Davis v. Haymen
ORDER denying 53 Motion for Summary Judgment. This matter will be scheduled for a telephonic conference for trial setting by separate order. Signed by Judge Staci M. Yandle on 7/29/2022. (ksp)
IN THE UNITED STATES DISTRICT COURT
FOR THE SOUTHERN DISTRICT OF ILLINOIS
Case No. 3:18-cv-01493-SMY
MEMORANDUM AND ORDER
YANDLE, District Judge:
This matter is before the Court on Defendant’s Motion for Summary Judgment (Doc. 53).
For the following reasons, the motion is DENIED.
Plaintiff Christopher Davis filed a Complaint pursuant to 42 U.S.C. § 1983 in Davis v.
Harper, et al, SDIL case no. 3:18-cv-01118, alleging deprivations of his constitutional rights at
Chester Mental Health Center. Following preliminary review of the Complaint under 28 U.S.C.
§ 1915A, a Fourteenth Amendment claim against Defendant for using excessive force against
Plaintiff in 2016 by placing him in 5-point leather restraints as punishment and choking him was
severed and this case was initiated. (Doc. 1).
Defendant argues he is entitled to summary judgment because he cannot order restraints to
be used as punishment and only applied the restraints after the use was authorized by a doctor.
He further argues that Plaintiff did not suffer any physical injury that would entitle him to
compensatory damages under the Prison Litigation Reform Act. Plaintiff argues that issues of
fact exist that preclude summary judgment. More specifically, Plaintiff argues that Defendant
failed to show there was a need for the use of force or that there was a security problem at issue
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that justified the use of full leather restraints, and that he did suffer physical injury.
Summary judgment is proper if there is no genuine issue as to any material fact and the
movant is entitled to judgment as a matter of law. Fed.R.Civ.P. 56(a); Celotex Corp. v. Catrett,
477 U.S. 317, 322 (1986). The moving party bears the initial burden of demonstrating the lack of
any genuine issue of material fact. Celotex, 477 U.S. at 323. Once a properly supported motion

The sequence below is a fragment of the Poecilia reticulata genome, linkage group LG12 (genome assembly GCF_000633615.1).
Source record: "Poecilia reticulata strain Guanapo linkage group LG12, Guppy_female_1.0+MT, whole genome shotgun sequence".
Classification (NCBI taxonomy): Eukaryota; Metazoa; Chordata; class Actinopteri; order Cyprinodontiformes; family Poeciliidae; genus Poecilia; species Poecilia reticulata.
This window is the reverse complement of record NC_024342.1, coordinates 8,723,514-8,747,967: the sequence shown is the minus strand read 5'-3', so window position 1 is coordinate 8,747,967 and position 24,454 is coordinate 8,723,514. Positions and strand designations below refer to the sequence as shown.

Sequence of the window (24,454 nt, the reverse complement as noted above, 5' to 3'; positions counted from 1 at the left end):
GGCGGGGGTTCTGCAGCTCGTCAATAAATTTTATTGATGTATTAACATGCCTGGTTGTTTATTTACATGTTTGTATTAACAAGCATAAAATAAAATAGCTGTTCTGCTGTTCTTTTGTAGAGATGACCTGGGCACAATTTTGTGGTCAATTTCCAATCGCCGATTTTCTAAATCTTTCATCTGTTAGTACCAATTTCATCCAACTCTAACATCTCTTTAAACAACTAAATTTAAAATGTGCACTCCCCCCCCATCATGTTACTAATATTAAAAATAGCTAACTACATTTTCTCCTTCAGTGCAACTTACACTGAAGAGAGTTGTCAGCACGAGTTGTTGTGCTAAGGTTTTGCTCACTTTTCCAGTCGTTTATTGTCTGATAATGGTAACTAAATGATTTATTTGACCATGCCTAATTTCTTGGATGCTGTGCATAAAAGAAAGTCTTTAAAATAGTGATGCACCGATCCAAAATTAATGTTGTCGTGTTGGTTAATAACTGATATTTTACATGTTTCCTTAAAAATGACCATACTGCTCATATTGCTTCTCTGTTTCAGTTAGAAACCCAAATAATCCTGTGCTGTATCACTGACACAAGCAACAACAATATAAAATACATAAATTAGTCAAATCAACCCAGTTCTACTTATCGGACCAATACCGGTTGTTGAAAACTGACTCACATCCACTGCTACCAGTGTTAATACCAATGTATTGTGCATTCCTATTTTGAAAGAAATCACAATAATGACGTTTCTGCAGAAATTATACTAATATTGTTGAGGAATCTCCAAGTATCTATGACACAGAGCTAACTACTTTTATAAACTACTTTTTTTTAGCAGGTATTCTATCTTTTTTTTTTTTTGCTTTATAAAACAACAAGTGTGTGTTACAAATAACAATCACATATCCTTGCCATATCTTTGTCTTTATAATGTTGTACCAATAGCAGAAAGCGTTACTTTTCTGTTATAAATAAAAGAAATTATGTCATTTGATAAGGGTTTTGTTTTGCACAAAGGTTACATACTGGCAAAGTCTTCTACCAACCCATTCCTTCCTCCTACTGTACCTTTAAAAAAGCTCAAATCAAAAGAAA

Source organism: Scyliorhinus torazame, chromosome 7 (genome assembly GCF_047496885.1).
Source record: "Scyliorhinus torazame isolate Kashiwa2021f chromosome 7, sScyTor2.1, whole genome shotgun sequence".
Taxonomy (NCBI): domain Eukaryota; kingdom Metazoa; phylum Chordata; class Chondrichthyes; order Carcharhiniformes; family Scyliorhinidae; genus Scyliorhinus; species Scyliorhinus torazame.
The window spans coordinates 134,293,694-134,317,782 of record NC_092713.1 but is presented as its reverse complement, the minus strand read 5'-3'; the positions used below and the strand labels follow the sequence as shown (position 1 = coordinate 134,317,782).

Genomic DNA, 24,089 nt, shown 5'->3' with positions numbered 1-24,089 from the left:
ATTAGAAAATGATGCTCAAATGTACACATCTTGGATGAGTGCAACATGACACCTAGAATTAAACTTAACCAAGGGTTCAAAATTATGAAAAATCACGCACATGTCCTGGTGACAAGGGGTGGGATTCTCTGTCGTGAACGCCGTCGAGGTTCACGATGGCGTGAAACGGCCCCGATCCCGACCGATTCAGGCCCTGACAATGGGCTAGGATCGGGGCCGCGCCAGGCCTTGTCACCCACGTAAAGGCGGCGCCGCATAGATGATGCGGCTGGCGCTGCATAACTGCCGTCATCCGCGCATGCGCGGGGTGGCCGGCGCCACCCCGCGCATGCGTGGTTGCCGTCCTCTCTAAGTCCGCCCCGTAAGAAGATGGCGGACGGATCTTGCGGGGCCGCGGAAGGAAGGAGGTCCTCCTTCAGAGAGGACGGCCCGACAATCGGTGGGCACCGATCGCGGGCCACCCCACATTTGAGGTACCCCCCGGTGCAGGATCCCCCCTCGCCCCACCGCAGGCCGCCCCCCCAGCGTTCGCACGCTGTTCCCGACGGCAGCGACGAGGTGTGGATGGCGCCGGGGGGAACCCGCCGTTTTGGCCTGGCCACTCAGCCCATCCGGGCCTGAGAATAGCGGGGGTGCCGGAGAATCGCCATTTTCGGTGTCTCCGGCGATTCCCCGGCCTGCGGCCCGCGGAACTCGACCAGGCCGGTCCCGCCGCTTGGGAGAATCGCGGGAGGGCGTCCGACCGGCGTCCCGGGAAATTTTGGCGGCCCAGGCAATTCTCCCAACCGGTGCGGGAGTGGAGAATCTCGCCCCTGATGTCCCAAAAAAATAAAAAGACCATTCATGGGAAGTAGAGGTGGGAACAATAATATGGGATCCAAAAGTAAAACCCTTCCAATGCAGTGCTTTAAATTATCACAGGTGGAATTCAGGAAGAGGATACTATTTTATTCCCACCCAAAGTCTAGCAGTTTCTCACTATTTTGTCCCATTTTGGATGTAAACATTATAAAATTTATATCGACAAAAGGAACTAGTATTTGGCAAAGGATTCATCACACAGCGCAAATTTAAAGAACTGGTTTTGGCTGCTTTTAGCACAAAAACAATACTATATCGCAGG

for summary judgment is made, the adverse party must identify specific facts in the record showing
that genuine issues of fact exist precluding summary judgment. Anderson v. Liberty Lobby, Inc.,
477 U.S. 242, 250 (1986). In deciding a motion for summary judgment, the Court “…must view
all the evidence in the record in the light most favorable to the non-moving party and resolve all
factual disputes in favor of the non-moving party.” Hansen v. Fincantieri Marine Grp., LLC, 763
F.3d 832, 836 (7th Cir. 2014).
The Fourteenth Amendment due process clause protects pretrial detainees from the use of
excessive force. Kingsley v. Hendrickson, 576 U.S. 389, 397 (2015). To prevail on an excessive
force claim, “a pretrial detainee must show only that the force purposely or knowingly used against
him was objectively unreasonable.” Id at 396–97.
It is undisputed that Plaintiff was placed in full leather restraints on September 4, 2016, for
approximately four hours following an incident with staff. (Doc. 54, p. 2, ¶¶ 8-10; Doc. 59, p. 2).
According to Defendant, Plaintiff was making threats against staff, which Plaintiff disputes.
(Doc. 54-1, pp. 47-48, 50, 52-53, 56, 59, 74; Doc. 54-2, pp. 29-31, 86-87, 110-111; Doc. 54-3, p.
1; Doc. 54-4, p. 2; Doc. 54-5, pp. 6-8). Although there is an order indicating the physical hold
and restraints used on September 4, 2016 was authorized by a registered nurse and a doctor,
Plaintiff testified Defendant did not confer with anyone prior to applying the restraints. (Doc. 54-
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2, p. 69, 76-77; Doc. 54-3, p. 1). Plaintiff also testified that Defendant choked him, which
Defendant disputes. (Doc. 54-1, p. 25; Doc. 54-2, pp. 24). Defendant contends Plaintiff did not
suffer any injury but Plaintiff testified that he suffered injuries to his neck, including abrasions and
strain marks, blood circulation being stopped to his limbs due to the leather restraints being so
tight, soreness in his throat and neck, and post-traumatic stress. (Doc. 54-5, p 9; Doc. 54-2, pp.
34-35, 85, 95 100-101, 105). These disputed facts are material and must be decided by the jury.
Accordingly, Defendant’s Motion for Summary Judgment (Doc. 53) is DENIED.
IT IS SO ORDERED.
DATED: July 29, 2022
s/ Staci M. Yandle_____
STACI M. YANDLE
United States District Judge
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